MCDK is the most common form of renal cystic disease in children and is one of the most common causes of abdominal mass in infancy. It consists of cysts of varying number and size with small intervening islands of dysplastic parenchymal tissue, including immature glomeruli, primitive tubules and cysts derived from tubular and glomerular structures. The pathogenesis of MCDK is unknown, possibly results from abnormal metanephros differentiation, probably due to disturbed connection of ureteric bud with renal blastema and abnormal division at the stage of metanephros.[1] The left kidney is involved more commonly (55%) than the right kidney (45%). But our index neonate had MCDK on the right side. Also as per literature, males are affected more frequently than females (male: female ratio-1.48:1).[2] Similarly, our index case was also male. Bilateral MCDK, which is often incompatible with life, contributes to 20% of prenatally diagnosed cases. Dysplastic kidney may persist without any change, increase in size, or might undergo spontaneous involution. The initial MCDK length is the most important factor for predicting complete involution.[3] In prenatally diagnosed cases, the abnormal kidney is palpable in only 13–22% of patients. It is usually asymptomatic and can remain undetected into adulthood, if not detected antenatally. But our case presented with huge abdominal mass presenting with respiratory distress which has been reported occasionally.[4] It is important to distinguish MCDK from poorly functioning hydronephrotic kidneys and multilocular cystic renal tumor.[5] ‘Prophylactic’ nephrectomy of MCDK in the 1980s was recommended by some authors although precise indications for removing these kidneys were unclear.[6] According to CUA update 2014, nephrectomy continues to be suitable treatment option for MCDKs that do not involute, or are unlikely to involute.[7] Currently, the indications for resecting the MCDK are restricted to: (i) very large MCDKs that interfere with respiratory or intestinal function in the neonatal phase; and (ii) that contain solid parts that seem to grow during the follow-up on ultrasonography; and (iii) Hypertension. Using these indications, there was a need for surgery in our case. The respiratory distress in the index case settled after the mass was removed.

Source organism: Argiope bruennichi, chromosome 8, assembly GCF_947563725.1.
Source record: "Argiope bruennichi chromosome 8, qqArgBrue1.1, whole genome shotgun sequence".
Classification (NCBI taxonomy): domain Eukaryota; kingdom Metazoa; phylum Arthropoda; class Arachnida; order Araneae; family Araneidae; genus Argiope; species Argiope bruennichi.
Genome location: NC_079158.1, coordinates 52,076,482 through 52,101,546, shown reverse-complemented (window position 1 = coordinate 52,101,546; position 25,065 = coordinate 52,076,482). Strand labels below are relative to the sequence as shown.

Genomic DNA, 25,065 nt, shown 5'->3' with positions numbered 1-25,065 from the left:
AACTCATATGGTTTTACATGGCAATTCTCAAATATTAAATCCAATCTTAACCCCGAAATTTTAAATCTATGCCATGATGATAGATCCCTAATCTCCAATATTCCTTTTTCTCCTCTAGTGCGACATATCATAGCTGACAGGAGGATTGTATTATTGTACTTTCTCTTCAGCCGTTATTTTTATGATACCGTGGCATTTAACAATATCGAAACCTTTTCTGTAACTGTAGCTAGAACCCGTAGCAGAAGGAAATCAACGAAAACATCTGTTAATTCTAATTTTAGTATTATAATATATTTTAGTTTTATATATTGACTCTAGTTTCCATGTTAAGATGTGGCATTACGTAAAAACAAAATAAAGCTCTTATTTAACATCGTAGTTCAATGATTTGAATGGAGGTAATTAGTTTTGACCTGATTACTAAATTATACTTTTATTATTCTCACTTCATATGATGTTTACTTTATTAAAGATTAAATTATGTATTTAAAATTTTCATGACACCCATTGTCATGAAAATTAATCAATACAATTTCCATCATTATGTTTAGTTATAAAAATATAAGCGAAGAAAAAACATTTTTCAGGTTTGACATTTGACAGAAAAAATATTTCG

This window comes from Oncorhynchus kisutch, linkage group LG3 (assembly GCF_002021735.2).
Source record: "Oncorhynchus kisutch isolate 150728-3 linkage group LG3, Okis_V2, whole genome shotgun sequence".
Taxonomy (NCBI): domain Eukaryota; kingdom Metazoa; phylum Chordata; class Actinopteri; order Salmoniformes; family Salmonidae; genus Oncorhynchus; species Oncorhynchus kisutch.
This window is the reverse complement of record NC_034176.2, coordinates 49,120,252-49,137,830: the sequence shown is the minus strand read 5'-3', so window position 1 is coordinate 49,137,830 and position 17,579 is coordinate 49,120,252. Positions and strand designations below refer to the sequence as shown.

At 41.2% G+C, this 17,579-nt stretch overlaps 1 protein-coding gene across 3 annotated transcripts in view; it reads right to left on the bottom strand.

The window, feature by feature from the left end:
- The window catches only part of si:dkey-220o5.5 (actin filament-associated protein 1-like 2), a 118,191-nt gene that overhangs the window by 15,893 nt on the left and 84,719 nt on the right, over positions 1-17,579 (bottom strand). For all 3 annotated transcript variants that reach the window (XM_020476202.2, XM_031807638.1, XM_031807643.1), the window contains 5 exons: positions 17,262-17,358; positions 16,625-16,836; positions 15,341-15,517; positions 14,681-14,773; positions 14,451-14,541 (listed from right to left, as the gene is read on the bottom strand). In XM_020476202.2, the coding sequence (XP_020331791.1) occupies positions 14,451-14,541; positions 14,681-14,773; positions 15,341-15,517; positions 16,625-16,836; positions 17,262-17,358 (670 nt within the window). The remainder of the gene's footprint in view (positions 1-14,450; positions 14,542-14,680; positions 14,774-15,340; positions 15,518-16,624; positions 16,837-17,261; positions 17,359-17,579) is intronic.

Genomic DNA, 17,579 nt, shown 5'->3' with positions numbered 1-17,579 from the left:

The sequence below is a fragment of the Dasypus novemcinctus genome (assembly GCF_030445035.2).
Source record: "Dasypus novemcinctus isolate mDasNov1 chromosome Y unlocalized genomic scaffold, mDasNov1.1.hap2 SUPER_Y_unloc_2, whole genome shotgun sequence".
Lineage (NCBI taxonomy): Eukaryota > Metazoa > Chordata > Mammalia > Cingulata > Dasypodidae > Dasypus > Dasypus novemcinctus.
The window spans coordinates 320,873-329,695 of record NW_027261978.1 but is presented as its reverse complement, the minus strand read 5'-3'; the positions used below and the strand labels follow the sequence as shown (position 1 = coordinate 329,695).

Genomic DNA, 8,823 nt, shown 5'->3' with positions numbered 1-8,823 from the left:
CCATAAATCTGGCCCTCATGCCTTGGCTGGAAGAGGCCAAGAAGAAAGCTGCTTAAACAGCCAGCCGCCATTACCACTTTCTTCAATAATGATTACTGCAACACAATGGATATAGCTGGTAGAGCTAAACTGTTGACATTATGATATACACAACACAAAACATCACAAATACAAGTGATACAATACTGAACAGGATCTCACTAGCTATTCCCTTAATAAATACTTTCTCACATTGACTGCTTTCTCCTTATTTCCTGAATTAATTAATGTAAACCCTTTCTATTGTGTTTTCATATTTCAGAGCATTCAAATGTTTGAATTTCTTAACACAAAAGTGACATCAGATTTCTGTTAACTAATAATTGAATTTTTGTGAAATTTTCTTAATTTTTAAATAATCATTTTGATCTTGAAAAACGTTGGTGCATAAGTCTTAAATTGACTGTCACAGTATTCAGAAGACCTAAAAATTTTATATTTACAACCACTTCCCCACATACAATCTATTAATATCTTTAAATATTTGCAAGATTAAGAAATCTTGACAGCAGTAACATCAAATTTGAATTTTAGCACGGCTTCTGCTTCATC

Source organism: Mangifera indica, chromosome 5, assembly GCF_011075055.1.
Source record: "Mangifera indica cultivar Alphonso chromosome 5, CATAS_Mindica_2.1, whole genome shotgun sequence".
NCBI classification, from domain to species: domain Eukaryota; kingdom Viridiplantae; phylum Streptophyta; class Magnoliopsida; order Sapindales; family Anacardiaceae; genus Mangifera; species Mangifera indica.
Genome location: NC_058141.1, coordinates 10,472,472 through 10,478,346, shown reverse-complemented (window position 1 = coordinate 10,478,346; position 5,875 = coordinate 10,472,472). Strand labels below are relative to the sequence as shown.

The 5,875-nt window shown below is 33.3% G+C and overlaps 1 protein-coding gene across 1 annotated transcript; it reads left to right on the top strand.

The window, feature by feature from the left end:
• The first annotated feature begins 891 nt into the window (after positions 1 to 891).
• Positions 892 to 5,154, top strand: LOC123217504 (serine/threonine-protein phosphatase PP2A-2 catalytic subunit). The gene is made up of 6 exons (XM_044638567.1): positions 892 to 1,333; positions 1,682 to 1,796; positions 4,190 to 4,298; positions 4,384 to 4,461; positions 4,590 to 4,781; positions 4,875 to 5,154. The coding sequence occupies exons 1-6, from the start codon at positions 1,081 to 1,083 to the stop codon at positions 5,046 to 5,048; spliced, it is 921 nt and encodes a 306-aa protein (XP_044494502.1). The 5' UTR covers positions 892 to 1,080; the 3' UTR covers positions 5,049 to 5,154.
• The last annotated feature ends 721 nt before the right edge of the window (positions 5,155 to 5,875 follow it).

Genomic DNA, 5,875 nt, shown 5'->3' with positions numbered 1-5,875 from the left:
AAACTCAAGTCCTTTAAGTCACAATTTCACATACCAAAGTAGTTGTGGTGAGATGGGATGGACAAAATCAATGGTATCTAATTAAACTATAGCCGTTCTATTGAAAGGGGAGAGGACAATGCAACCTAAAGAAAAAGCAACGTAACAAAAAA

Footnotes

Source of Support: Nil

Conflict of Interest: Nil


References
1. Caglayan AO, Gumus H, Erdogan I. A female case with multicystic dysplastic kidney: new findings, genetic counseling, and literature review. Cent Eu J Urol. 2010.151-2.
2. Robson WL, Leung AK, Thomason MA. Multicystic dysplasia of the kidney. Clin Pediatr. 1995; 34:32–40.
3. Dogan CS, Torun-Bayram M, Aybar MD. Unilateral multicystic dysplastic kidney in children. Turk J Pediatr. 2014; 56:75-9.
4. Middleton AW Jr, Melzer RB. Neonatal multicystic kidney with associated respiratory distress, obstruction of contralateral ureter and gastric compromise. Urol. 1989; 34:36-8.
5. Campagnola S, Fasoli L, Flessati P. Congenital cystic mesoblastic nephroma. Urol Int. 1998; 61254–6.
6. Menster M, Mahan J, Koff S. Multicystic dysplastic kidney. Pediatr Nephrol. 1994; 8:113-5.
7. Poosy K. Multicystic dysplastic kidney (MCDK) in the neonate: The role of the urologist. Can Urol Assoc J. 2016; 10:18-24.